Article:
Jeffro's Space Gaming Blog

Microgames, Monster Games, and Role Playing Games

Blog Watch: Jack Armor, Dollops of Pretentiousness, Courtesy Flirtation, and Pagan Romanticism

Traveller (Tales to Astound!) RPG Settings – The Useful and the Not So Useful — “This issue of setting bloat is something that happened after the first wave of RPGs. TSR, GDW, and others were certainly happy to produce material that consumers wanted to spend money on. But I question how much valuable utility actually came from such purchases. While I can see the fascination with countless details about fictional worlds I would propose that asking anyone (players or referee) how much digging through and mastering a thick background of setting really matters against having the players focusing on this adventure, right here, right now.”

Appendix N (Advanced Dungeons & Parenting) AD&D’s Appendix N? What About the Moldvay Appendix? — “Given that he has taken the time to review the Carnelian Cube, a book that fellow Appendix N advocate Erik Mona has found ‘wanting,’ it is my hope that James will someday review the Kothar series by Gardner Fox. Though if that doesn’t happen I might just find the time to do so. Having endured a couple of Lin Carter’s Thongor books, I figure they cannot be much worse. That said, Carter at least has the virtue of being one of the best editors in SF/F history even though his Thongor stories fall very short of the best of Sword and Sorcery fiction.”

Traveller (Ancient Faith in the Far Future) Why have high-tech Jack armor? — “Mesh-class armor is still clothes-like, but less so. It’s heavier and with non-fabric components. This is armor that looks like armor, unless an effort is made to disguise it, like lining a coat with it.”

It’s a Thing (Cirsova) The Robert Morgan Effect — “Have you ever entered an online (or real world) space where you were absolutely certain that you were right about your position and everyone else was wrong? You may have had truth, facts and statistics on your side, but the sheer fact that the position you held or the idea you were espousing was so opposed to the consensus that you were seen as an outsider, an outcast, a troll, a reprobate, a lunatic, etc. In the eyes of those people, you are more than just a fly in the ointment, you are an aberration that must be cast out in order to create a homogeneity of thought, a safe space.”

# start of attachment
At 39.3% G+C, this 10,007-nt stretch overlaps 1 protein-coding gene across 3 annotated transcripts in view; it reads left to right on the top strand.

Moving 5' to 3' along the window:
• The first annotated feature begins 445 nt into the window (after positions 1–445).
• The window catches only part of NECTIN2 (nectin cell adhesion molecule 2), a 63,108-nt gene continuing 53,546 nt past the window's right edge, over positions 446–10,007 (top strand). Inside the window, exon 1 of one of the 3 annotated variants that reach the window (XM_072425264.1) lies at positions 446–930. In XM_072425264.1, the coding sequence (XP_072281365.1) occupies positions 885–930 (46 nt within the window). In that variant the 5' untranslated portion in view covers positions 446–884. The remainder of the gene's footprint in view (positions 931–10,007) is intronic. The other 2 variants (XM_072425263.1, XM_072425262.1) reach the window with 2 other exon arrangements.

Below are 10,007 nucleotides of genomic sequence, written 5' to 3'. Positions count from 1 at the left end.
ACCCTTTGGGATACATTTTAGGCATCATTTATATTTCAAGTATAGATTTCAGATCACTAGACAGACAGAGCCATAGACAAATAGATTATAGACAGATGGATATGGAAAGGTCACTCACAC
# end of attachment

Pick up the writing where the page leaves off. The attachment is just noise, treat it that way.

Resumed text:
Appendix N (Isegoria) Appendix N Survey Complete — “Modern fantasy writers have read a lot of modern fantasy. The early fantasy writers read history and legends.”

Star Wars (SuperversiveSF) Star Wars: Aftermath — “It wasn’t just that the prequels were subpar, or that they contradicted the previously established “canon” of the novels/games/comics– and until the prequels came along, it was Canon– it was that they did it cavalierly, in little ways that showed utter spite for what had been written. The Clone Wars glimpsed through the lens of Zahn were something terrible and unnatural. In the prequel films, they’re a muddled mess, and clones, an unnatural abomination that felt terribly wrong to Luke in Zahn’s trilogy, are suddenly… good guys. Qui Xux was no longer the Death Star’s naive designer; its origins lay with some bug people on some planet in a muddled and incoherent conflict. Jedi are no longer the badasses that they were in the EU, capable of knocking Star Destroyers out of orbit with the force (albeit at the cost of their life), they were chumps who, universally, didn’t have the Force sensitivity to see betrayal coming.”

Movies (Daddy Warpig) Jane Austen’s Zombies AND Marvel’s Zombies? SOLD! — “My daughters are trained for battle, sir.”

Heroism (The Federalist) Guess What? You’re Not Actually A Hero — “Every day there’s some story focusing on false heroes and pseudo-bravery masquerading as some valiant or defiant action. Not only on the political front, but in culture, where fake courageousness not only dilutes the genuine heroic actions of others, but is used to create the false impression that people are engaged in actions far more important than they really are.”